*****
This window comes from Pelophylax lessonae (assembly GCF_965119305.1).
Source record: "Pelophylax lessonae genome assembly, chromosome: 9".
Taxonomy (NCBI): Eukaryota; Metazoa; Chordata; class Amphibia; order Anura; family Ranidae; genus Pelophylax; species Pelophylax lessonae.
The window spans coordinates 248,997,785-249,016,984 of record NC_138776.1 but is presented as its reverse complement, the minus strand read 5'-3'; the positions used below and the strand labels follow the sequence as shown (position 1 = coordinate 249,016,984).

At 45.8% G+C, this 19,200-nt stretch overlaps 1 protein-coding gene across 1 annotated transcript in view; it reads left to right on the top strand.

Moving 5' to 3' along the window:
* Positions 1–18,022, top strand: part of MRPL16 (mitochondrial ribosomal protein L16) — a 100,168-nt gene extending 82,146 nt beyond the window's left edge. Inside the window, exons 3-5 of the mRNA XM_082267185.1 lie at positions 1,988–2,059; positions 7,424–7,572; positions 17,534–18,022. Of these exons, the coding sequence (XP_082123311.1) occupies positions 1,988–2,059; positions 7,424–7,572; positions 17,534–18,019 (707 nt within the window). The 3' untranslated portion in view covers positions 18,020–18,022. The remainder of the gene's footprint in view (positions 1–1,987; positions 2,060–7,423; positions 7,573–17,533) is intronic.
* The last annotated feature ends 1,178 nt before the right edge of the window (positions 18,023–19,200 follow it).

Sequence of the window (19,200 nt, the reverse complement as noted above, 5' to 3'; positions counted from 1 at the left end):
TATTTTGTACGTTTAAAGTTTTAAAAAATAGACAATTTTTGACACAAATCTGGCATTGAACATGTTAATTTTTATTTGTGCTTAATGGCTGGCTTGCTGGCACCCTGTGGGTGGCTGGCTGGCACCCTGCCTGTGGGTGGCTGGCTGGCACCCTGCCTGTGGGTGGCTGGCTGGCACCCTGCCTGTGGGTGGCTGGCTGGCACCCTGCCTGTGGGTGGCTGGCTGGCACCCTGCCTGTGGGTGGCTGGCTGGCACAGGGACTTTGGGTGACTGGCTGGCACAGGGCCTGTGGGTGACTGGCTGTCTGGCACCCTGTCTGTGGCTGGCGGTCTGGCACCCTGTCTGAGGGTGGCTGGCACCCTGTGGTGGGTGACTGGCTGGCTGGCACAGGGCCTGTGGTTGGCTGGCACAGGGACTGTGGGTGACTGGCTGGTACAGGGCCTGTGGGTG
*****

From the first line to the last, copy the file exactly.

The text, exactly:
This window comes from Pelophylax lessonae (assembly GCF_965119305.1).
Source record: "Pelophylax lessonae genome assembly, chromosome: 9".
Taxonomy (NCBI): Eukaryota; Metazoa; Chordata; class Amphibia; order Anura; family Ranidae; genus Pelophylax; species Pelophylax lessonae.
The window spans coordinates 248,997,785-249,016,984 of record NC_138776.1 but is presented as its reverse complement, the minus strand read 5'-3'; the positions used below and the strand labels follow the sequence as shown (position 1 = coordinate 249,016,984).

At 45.8% G+C, this 19,200-nt stretch overlaps 1 protein-coding gene across 1 annotated transcript in view; it reads left to right on the top strand.

Moving 5' to 3' along the window:
* Positions 1–18,022, top strand: part of MRPL16 (mitochondrial ribosomal protein L16) — a 100,168-nt gene extending 82,146 nt beyond the window's left edge. Inside the window, exons 3-5 of the mRNA XM_082267185.1 lie at positions 1,988–2,059; positions 7,424–7,572; positions 17,534–18,022. Of these exons, the coding sequence (XP_082123311.1) occupies positions 1,988–2,059; positions 7,424–7,572; positions 17,534–18,019 (707 nt within the window). The 3' untranslated portion in view covers positions 18,020–18,022. The remainder of the gene's footprint in view (positions 1–1,987; positions 2,060–7,423; positions 7,573–17,533) is intronic.
* The last annotated feature ends 1,178 nt before the right edge of the window (positions 18,023–19,200 follow it).

Sequence of the window (19,200 nt, the reverse complement as noted above, 5' to 3'; positions counted from 1 at the left end):
TATTTTGTACGTTTAAAGTTTTAAAAAATAGACAATTTTTGACACAAATCTGGCATTGAACATGTTAATTTTTATTTGTGCTTAATGGCTGGCTTGCTGGCACCCTGTGGGTGGCTGGCTGGCACCCTGCCTGTGGGTGGCTGGCTGGCACCCTGCCTGTGGGTGGCTGGCTGGCACCCTGCCTGTGGGTGGCTGGCTGGCACCCTGCCTGTGGGTGGCTGGCTGGCACCCTGCCTGTGGGTGGCTGGCTGGCACAGGGACTTTGGGTGACTGGCTGGCACAGGGCCTGTGGGTGACTGGCTGTCTGGCACCCTGTCTGTGGCTGGCGGTCTGGCACCCTGTCTGAGGGTGGCTGGCACCCTGTGGTGGGTGACTGGCTGGCTGGCACAGGGCCTGTGGTTGGCTGGCACAGGGACTGTGGGTGACTGGCTGGTACAGGGCCTGTGGGTG